Day 11/12: The Badlands

Thursday was a relatively relaxed day. Finally woke Shayna up about 8:30, had breakfast (we have been making all own meals in our van – so fun), packed up and headed to Rapid City, about 20 miles north of where we were staying. We got gas and groceries, mailed the postcards and headed to a store called Prairie Edge, which is a store of Native American art, books, etc. We bought one of Donovin’s books. I texted him to see if he was around to sign the book. Luckily he was “in town”. We walked around and grabbed lunch from the van while we waited for him. Native time is very much like Jewish standard time. We met him back at the store and we met one of his friends, Del Iron Cloud, who was painting a beautiful picture. Donovin signed our book and escorted us to our car. The next day while we were touring a museum we saw some more paintings by Del Iron Cloud. Small world!

From Rapid City we headed out to Badlands National Park. Another amazing area. We took our time driving through and checking out just about every view point.


Friday morning after Shayna did her math work we went out for “PE” and did the Notch hike in the Badlands National Park for our last major view of the park.


This is the NOTCH:


From there we headed east. We stopped in Chamberlain, SD. Our original plan was to just stop at the Lewis & Clark Visitor center, but saw ads for the Sioux Cultural Museum so decided to check that out first since Donovin is Lakota, one of the Sioux tribes. It was a wonderful exhibit covering all aspects of Native life. The museum itself is on the campus of St. Joseph’s Boarding School which is one of the original federally mandated boarding schools for Native children living on Reservations. Again, very fascination to learn about the history of these boarding schools and the changes that have been made over time on how the schools regard the Native traditions and culture. Whereas the schools originally attempted to strip the Natives of their traditional ways of life, by cutting their hair, making them wear uniforms, and using corporal punishment, today their culture, language and traditions are embedded into their everyday activities. The artist we met in Rapid City, Del Iron Cloud, is an alumni of the school, which is why his artwork is included in the museum. I believe that will be our last opportunity to really focus on Native American history for awhile. I feel like we really took advantage of every opportunity around us to learn about and better understand the Native experience.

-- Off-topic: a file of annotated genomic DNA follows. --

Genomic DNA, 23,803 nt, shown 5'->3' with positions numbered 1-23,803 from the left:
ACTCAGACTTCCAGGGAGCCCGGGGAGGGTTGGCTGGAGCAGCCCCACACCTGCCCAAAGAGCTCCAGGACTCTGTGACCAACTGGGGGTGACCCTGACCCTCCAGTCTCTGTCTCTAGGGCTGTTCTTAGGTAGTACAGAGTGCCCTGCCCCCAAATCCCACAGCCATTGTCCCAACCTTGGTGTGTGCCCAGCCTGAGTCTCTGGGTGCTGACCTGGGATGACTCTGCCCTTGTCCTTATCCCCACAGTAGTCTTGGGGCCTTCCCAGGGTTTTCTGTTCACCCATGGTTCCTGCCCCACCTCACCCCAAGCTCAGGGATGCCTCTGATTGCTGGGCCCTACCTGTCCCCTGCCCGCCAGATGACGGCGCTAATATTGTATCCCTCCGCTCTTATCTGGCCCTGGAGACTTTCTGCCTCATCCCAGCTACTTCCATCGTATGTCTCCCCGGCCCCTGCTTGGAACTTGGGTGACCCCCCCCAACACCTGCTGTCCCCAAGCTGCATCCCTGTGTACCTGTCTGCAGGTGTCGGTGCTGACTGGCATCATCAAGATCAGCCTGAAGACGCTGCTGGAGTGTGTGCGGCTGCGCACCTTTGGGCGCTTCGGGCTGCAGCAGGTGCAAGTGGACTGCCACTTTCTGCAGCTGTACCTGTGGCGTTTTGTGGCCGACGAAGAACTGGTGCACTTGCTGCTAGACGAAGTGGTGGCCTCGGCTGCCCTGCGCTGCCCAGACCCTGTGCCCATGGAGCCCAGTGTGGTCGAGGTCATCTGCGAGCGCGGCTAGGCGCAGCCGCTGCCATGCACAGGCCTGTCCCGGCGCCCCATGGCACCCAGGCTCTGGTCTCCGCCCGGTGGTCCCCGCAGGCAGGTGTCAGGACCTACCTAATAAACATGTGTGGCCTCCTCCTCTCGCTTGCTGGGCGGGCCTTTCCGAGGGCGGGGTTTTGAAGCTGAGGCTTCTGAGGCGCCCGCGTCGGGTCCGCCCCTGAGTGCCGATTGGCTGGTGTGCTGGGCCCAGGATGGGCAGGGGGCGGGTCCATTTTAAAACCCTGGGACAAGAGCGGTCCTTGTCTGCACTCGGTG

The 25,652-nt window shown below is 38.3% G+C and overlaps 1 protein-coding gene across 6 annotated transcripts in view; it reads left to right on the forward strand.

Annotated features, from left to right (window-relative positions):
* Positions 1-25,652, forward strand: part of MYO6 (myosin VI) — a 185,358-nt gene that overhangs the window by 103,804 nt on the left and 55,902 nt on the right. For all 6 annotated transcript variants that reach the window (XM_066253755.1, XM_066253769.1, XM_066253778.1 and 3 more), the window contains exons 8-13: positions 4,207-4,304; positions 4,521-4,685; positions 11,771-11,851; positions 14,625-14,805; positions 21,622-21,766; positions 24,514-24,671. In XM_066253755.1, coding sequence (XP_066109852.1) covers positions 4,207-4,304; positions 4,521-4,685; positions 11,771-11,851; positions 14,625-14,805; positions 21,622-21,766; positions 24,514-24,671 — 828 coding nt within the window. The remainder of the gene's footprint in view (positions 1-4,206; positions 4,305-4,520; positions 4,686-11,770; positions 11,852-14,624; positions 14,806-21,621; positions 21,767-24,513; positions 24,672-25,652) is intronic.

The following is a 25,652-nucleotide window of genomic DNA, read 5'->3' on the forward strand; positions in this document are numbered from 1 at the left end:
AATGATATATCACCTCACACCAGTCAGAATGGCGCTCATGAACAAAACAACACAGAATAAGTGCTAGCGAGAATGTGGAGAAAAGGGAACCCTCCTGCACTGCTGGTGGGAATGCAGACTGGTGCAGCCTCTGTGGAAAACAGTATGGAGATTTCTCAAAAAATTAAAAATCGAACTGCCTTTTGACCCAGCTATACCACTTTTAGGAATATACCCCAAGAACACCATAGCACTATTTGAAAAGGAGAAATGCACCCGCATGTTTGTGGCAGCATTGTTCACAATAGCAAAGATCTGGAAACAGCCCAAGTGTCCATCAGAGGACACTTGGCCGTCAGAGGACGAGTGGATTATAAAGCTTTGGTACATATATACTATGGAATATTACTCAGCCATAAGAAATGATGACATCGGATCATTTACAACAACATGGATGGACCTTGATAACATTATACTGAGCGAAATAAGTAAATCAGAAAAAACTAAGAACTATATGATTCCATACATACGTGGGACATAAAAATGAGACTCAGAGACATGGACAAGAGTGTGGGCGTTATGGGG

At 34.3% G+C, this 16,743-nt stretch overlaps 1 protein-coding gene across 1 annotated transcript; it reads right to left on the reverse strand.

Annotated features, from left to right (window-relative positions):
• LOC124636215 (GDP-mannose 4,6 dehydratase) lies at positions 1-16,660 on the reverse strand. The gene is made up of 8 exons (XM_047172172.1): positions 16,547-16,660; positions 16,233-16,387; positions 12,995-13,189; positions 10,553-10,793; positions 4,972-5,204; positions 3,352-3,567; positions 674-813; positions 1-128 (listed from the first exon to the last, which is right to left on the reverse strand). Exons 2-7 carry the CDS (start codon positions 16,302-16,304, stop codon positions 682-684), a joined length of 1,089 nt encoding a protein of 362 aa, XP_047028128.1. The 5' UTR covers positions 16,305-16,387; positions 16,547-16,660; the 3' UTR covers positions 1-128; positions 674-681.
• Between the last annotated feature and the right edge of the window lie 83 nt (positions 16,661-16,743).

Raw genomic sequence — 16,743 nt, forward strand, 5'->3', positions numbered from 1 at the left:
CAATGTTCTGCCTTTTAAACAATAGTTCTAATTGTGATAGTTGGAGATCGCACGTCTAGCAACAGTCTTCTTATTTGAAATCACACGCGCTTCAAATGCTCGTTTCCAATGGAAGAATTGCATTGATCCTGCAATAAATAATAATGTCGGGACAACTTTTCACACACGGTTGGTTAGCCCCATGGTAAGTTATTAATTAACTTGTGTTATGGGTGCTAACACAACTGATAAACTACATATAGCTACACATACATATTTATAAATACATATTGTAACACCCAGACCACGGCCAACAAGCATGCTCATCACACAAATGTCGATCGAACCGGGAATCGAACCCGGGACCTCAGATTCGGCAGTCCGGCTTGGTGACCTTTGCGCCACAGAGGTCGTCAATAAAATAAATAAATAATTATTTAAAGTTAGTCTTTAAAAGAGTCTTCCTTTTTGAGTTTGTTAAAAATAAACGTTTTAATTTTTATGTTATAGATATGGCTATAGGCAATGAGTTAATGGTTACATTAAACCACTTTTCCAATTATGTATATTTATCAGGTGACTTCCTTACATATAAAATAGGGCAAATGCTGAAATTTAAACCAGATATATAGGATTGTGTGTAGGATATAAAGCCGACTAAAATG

From there we did spend a little time at the Lewis & Clark Visitor center and had a chance to learn a bit about their travels through SD.


The next stop was Mitchell, SD, home of the Corn Palace. I ask my nutrition students to watch a film that discusses the Corn Palace, so I had to go see it and take some pics. It just happened to be the week of the Corn Palace Carnival which is when the Palace reveals its new design. This year it is a music theme.

Corn palace

We arrived just as a huge thunderstorm was rolling in. Although it was only 7:00, the carnival was shutting down because of the storm. We quickly shot some pictures, grabbed some beef brisket sandwiches (everything else was fried) and decided it would be best to not camp in a thunder/lightening storm. Luckily we found a BnB about a mile from where we were. A nice elderly woman owns and run it.  She is hard of hearing and forgetful, but still full of energy. It is her 5 bedroom house where she lives alone. We had a nice private room and bathroom and Belgian waffles with fresh whipped cream and strawberries for breakfast. It was a treat to be in a house after 12 days on the road and we are thankful to not have had to endure the storm in the van.




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